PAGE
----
• Friday, December 01, 2023
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Nigerian graduates at the fate of age discrimination

Nigerian graduates at the fate of age discrimination

Despite the deep-rooted academic inefficiencies and irregularities that have consequently led to the delay in the graduation of many students, many of these students deemed it fit to graduate from these institutions hoping to get jobs that will compensate for their struggles.

Unfortunately, many employers are denying them of this recompense by inconsiderately seeking job applications from applicants within a particular age range.

Students in public tertiary institutions have been subject to different national maladies, the incessant strike is a sombre situation that has left many undergraduates hopeless and disadvantaged. However, the age discrimination faced by many young people after graduation from tertiary institutions seems to be more unfavourable.

Many employers now make age discrimination so open that no one is ready to challenge this fast growing anomaly. Employers clearly state their preferred age range in job adverts hereby forcing some relatively young graduates out of the employment race.

Some employers fix their preferred age range as low as twenty-three, this is not just ridiculous it is insensitive on the part of employers to the problems many young Nigerians are facing.

With the current situation of things in public institutions where a four-year course turns out to be completed in six years, where a 22-year-old final year student is not sure of when he or she is graduating, it is quite irrational for any employer to put out requirements that clearly deprive individuals of employment opportunities because of their age.

Basically, the major requirement that is to be considered by many employers includes skills, knowledge and abilities of the applicants.

Sadly, many graduates who have met these basic requirements are still not considered for employment all because they do not fit into a particular age range.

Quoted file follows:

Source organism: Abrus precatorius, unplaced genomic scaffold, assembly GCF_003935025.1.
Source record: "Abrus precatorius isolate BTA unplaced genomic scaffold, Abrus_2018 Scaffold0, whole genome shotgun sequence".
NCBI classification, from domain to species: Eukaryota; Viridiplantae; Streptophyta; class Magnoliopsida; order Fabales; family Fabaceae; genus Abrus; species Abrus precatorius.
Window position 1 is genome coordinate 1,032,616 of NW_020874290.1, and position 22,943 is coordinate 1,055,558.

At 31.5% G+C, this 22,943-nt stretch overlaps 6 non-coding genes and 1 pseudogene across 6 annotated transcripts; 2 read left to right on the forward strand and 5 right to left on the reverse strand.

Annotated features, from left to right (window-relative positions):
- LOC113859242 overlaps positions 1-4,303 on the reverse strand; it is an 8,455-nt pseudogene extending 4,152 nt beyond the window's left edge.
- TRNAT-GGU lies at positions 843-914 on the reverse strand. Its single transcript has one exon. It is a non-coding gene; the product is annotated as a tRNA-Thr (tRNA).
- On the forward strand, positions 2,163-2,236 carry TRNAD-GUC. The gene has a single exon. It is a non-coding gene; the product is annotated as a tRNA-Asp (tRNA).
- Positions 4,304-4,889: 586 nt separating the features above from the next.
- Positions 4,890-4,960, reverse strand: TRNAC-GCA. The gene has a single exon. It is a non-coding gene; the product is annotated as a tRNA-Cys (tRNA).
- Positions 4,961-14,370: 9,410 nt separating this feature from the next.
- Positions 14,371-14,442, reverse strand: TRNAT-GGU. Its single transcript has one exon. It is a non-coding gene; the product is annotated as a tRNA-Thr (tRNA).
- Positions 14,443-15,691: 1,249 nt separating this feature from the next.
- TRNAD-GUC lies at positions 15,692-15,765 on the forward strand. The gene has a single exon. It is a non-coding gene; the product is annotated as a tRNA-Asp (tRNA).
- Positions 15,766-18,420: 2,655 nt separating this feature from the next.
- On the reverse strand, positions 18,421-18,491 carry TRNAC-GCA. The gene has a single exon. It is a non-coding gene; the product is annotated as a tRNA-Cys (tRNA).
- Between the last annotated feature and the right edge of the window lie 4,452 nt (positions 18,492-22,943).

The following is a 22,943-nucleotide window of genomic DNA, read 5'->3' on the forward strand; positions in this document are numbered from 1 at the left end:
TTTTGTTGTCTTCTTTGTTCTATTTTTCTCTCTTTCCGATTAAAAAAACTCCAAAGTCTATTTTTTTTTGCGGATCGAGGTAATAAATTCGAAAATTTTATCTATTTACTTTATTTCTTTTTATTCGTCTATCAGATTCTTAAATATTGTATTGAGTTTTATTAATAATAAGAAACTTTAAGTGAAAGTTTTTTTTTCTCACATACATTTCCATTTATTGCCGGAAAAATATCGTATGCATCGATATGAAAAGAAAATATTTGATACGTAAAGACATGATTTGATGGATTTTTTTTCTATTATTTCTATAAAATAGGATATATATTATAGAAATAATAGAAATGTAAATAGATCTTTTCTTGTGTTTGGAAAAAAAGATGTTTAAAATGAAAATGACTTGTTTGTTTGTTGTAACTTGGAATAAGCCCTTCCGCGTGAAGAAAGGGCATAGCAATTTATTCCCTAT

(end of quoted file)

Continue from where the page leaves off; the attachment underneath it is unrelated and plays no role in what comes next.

Read also: The fire that bakes Nigerian graduates half

According to a report by the Nigerian Bureau of Statistics (NBS), the youth unemployment rate is 53.40 percent with people between the age of 25 to 34 having the unemployment rate of 37.2 percent.

With this lousy report, it is a clear sense of unpatriotism for any employer to further reject graduates who are between the age of 25 to 34, especially when they are qualified for the job.

Such unjustifiable decision is inimical to the productivity and economic growth of the nation, it is a waste of human talents.

Sad to say, there has been no form of clear regulation on the part of Nigerian government as regards to this discrimination in the recruitment process of employees.

Government institutions that have been saddled with employment regulations are doing next to nothing to stop this differential treatment towards Nigerian graduates and many other employable Nigerians.

The Nigerian Labour Act that happens to be the major extant legislative authority with respect to labour matters in the country does not make provision against age discrimination, hence, many employers believe their decisions are not illegal.

However, in order to solve this problem the Nigerian government should enact laws that make provision against age discrimination with respect to recruitment of employees.

Many developed countries have been able to curtail some of the employers’ excesses by making laws that prohibit such discrimination.

For example, the United States has the Age Discrimination in Employment Act (ADEA) which forbids age discrimination against anyone who is at least 40 years of age. Also, there is the Employment Equality (Age) Regulations in the United Kingdom that states that anyone under the age of 65 cannot be denied an employment offer.

Also, as much as employment relations are willingly agreed upon by parties and it is the right of an employer to employ any candidate of his choice, it is also expedient that employers consider the dynamics of our educational system. They should consider the ability, skills and knowledge of job applicants rather than their age, this will inevitably restore the hope of many young Nigerians and also create a sense of fairness and equity.

In conclusion, age requirement as a precondition for employment is unjustifiable and should be nullified.

Oyegoke, an undergraduate of Federal University Oye-Ekiti, writes from Abeokuta, Ogun State